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Monkeypox Virus Outbreak & Vaccine Information

The World Health Organization (WHO) has declared the monkeypox virus outbreak a public health emergency of international concern.

monkeypox virus
Monkeypox example

The decision was announced Saturday morning after WHO convened its second emergency committee on the issue on Thursday.

“I have decided that the global monkeypox outbreak represents a public health emergency of international concern,” WHO Director-General Tedros Adhanom Ghebreyesus announced on Saturday morning.

What are Monkeypox Symptoms?

According to the CDC website, Monkeypox is a rare disease caused by infection with the monkeypox virus. Monkeypox virus is part of the same family of viruses as smallpox. Monkeypox symptoms are similar to smallpox symptoms, but milder; and monkeypox is rarely fatal. Monkeypox is not related to chickenpox.

Symptoms of monkeypox can include:

  • Fever
  • Headache
  • Muscle aches and backache
  • Swollen lymph nodes
  • Chills
  • Exhaustion
  • A rash that can look like pimples or blisters that appears on the face, inside the mouth, and on other parts of the body, like the hands, feet, chest, genitals, or anus.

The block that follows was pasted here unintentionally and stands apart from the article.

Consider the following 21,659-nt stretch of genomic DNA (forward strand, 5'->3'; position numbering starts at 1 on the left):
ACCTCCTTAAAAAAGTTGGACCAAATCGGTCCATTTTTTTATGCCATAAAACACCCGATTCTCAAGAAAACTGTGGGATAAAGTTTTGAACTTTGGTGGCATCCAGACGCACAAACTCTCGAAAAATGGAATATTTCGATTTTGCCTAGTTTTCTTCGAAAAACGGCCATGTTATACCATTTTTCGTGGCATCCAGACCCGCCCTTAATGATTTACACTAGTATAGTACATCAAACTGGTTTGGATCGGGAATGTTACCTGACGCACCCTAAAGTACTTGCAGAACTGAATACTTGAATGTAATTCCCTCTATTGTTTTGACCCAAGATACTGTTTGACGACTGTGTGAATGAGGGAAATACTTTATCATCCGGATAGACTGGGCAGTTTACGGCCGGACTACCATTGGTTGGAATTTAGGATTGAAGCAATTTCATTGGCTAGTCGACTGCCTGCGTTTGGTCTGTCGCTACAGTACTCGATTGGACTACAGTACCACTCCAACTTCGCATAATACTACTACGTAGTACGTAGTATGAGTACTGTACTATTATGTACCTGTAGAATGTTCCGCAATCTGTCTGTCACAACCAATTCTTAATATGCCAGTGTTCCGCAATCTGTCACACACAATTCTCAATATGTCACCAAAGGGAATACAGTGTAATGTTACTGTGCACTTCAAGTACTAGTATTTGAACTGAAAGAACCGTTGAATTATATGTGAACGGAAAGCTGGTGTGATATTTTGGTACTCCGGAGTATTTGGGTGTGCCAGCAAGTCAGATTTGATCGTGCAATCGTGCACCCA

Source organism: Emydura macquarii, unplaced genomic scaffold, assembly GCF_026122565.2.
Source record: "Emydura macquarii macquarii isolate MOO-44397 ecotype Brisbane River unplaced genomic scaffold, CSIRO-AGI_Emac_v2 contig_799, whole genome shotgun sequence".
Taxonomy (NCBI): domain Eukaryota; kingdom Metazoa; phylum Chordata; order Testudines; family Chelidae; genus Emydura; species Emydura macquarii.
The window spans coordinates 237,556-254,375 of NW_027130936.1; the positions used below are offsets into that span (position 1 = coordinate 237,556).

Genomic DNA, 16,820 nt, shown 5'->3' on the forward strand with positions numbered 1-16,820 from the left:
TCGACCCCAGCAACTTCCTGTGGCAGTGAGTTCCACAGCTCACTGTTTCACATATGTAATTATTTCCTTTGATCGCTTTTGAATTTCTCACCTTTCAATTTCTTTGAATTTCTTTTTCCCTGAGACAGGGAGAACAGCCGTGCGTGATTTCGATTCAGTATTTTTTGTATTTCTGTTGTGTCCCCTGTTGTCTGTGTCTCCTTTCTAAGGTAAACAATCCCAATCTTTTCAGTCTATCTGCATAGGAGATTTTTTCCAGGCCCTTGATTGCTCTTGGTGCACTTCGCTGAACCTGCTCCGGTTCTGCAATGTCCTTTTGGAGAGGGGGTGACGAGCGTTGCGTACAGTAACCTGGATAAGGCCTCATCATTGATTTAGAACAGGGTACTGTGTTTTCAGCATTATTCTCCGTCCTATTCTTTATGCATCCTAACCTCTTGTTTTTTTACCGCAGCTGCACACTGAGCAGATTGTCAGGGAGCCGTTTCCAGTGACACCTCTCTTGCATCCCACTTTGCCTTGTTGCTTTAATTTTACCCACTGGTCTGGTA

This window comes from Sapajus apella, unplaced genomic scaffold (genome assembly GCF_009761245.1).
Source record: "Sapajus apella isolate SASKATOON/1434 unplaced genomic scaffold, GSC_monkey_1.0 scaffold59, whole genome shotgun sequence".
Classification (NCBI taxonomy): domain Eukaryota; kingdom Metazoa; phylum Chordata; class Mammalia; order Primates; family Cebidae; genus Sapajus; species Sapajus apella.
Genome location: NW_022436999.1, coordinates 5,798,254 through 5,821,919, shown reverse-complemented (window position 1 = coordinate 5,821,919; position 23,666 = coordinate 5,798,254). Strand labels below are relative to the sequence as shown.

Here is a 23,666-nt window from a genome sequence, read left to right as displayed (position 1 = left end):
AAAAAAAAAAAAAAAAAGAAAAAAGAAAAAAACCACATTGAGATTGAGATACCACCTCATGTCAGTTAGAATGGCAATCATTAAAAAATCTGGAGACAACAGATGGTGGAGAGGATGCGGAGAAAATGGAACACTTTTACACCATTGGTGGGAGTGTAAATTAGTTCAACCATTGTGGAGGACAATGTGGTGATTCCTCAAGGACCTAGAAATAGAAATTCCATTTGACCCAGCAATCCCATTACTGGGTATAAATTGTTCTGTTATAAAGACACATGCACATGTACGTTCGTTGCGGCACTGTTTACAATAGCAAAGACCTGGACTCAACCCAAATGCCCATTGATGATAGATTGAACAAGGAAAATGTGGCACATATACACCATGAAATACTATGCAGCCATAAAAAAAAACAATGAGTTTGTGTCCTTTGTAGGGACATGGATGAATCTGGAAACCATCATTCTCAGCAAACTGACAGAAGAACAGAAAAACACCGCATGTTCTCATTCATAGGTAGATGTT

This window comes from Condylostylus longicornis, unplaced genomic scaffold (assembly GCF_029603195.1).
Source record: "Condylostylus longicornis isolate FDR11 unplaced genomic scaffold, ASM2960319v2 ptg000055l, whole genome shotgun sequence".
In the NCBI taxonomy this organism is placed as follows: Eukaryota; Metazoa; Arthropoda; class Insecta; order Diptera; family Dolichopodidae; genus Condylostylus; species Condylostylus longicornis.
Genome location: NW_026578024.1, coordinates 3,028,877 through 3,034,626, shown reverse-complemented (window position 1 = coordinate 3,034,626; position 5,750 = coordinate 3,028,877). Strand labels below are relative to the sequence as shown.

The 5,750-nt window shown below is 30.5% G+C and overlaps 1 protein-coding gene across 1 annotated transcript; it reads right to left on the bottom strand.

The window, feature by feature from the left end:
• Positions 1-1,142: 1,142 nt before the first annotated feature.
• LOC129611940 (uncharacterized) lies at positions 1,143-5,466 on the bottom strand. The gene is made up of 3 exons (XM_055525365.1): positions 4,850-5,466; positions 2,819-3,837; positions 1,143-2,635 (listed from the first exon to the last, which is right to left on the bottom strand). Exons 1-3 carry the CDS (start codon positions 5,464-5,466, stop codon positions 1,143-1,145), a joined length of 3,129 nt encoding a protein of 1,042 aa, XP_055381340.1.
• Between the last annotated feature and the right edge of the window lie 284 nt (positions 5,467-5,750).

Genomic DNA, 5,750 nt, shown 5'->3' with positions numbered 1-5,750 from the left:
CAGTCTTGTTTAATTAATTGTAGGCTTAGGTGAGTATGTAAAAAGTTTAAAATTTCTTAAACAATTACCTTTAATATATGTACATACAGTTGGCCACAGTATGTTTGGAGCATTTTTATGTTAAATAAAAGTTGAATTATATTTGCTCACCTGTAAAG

The rash goes through different stages before healing completely. The illness typically lasts 2-4 weeks. Sometimes, people get a rash first, followed by other symptoms. Others only experience a rash.

Prevention includes avoiding close contact, sexual contact, bodily fluids, and sharing food or dishes. For full details, please check out the CDC website.

Monkeypox Vaccine Information

  • Two vaccines licensed by the U.S. Food and Drug Administration (FDA) are available for preventing monkeypox infection – JYNNEOS (also known as Imvamune or Imvanex) and ACAM2000.
  • In the United States, there is currently a limited supply of JYNNEOS, although more is expected in coming weeks and months.
  • There is an ample supply of ACAM2000. However, this vaccine should not be used in people who have some health conditions, including a weakened immune system, skin conditions like atopic dermatitis/eczema, or pregnancy.
  • No data are available yet on the effectiveness of these vaccines in the current outbreak.
  • People are considered fully vaccinated about 2 weeks after their second shot of JYNNEOS and 4 weeks after receiving ACAM2000. However, people who get vaccinated should continue to take steps to protect themselves from infection by avoiding close, skin-to-skin contact, including intimate contact, with someone who has monkeypox.
  • To better understand the protective benefits of these vaccines in the current outbreak, CDC will collect data on any side effects and whether the way the person was infected makes any difference in how well the vaccine protects them.

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